Using 8 mm films taken by his parents and their friends, Shadur tells the story of these magnificent two decades. Ofer Nimrodi, who was born in Iran while his father served as the military attaché in Tehran, is interviewed about the grandiose projects Israel operated in Iran. “We built their dams, we taught them agriculture,” says Nimrodi, and most importantly: “we built their country” (and these ungrateful people threw us out?). In another part of the interview, Ofer Nimrodi brags about the golden Uzi that his father received from the Israeli Military Industries for being the first to sell 50 thousand pieces of the Israeli-made rifle. This is one example of the blurring of the collective memory of the Israeli community in Iran, and the mutual recognition over the things that everyone knew but agreed not to discuss. The Israelis knew well about the dictatorial nature of the shah’s regime. They witnessed the immense gaps between the elites and the rest of the people, which they describe in the film.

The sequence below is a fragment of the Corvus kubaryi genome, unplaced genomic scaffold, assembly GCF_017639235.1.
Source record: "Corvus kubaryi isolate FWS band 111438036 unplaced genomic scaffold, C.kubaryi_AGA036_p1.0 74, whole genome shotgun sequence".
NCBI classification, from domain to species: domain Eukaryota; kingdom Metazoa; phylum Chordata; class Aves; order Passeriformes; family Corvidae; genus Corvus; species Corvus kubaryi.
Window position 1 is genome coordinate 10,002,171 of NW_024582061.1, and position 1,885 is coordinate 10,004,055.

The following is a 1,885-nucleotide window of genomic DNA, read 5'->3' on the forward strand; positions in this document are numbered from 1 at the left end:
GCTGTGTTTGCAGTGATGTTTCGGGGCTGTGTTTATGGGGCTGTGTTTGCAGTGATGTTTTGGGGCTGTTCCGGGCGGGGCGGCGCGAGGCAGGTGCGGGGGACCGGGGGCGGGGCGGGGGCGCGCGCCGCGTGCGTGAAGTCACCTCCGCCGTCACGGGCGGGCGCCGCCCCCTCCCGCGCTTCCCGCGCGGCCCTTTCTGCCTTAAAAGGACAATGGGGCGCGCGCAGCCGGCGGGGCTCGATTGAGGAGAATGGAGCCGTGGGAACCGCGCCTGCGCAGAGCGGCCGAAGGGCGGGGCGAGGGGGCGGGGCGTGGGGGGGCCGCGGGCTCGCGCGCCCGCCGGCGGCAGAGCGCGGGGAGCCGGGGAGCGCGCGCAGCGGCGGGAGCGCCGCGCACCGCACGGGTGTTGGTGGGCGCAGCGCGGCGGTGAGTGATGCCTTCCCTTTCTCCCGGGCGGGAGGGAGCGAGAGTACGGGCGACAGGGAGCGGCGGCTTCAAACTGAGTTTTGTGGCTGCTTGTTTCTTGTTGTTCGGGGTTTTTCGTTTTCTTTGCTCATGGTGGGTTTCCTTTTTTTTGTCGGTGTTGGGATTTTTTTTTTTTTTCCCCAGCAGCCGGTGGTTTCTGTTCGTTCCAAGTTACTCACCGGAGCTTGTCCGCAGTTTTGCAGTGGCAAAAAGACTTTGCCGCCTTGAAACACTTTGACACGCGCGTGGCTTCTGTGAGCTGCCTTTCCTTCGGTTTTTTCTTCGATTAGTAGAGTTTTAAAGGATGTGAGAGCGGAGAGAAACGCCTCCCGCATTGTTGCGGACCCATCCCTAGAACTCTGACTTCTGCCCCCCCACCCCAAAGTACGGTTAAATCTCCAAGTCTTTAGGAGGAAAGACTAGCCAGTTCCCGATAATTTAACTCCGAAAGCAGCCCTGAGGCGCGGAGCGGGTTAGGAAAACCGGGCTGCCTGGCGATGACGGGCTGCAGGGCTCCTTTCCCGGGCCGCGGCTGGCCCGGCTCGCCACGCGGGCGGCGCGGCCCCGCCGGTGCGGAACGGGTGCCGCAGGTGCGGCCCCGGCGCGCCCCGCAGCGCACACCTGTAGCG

Tehran gains a new dimension when Nissim Levi, a security officer in the Israeli embassy, talks about the road that divided the city between its “12th century area” and the wealthy area which was “definitely part of the 20th century.” The deep confusion between “Westernization,” or “progress,” and “democracy” recurs throughout the film. Ori Bartal wonders whether a “benevolent tyrant” would not be better for the Iranians than democracy. Nathan Frakiel, the Solel Boneh representative in Tehran, admits that he recognized the harsh conditions under the shah’s tyranny, but adds that “it’s not our bloody business.” This approach reflects well the Israeli policy from its early days: Israel sold weapons wherever there was demand and, in the Iranian case, gained a strategic ally in return. However, in Iran’s case, the government was on the wrong side of history. The same happened in apartheid South Africa as well as other African countries.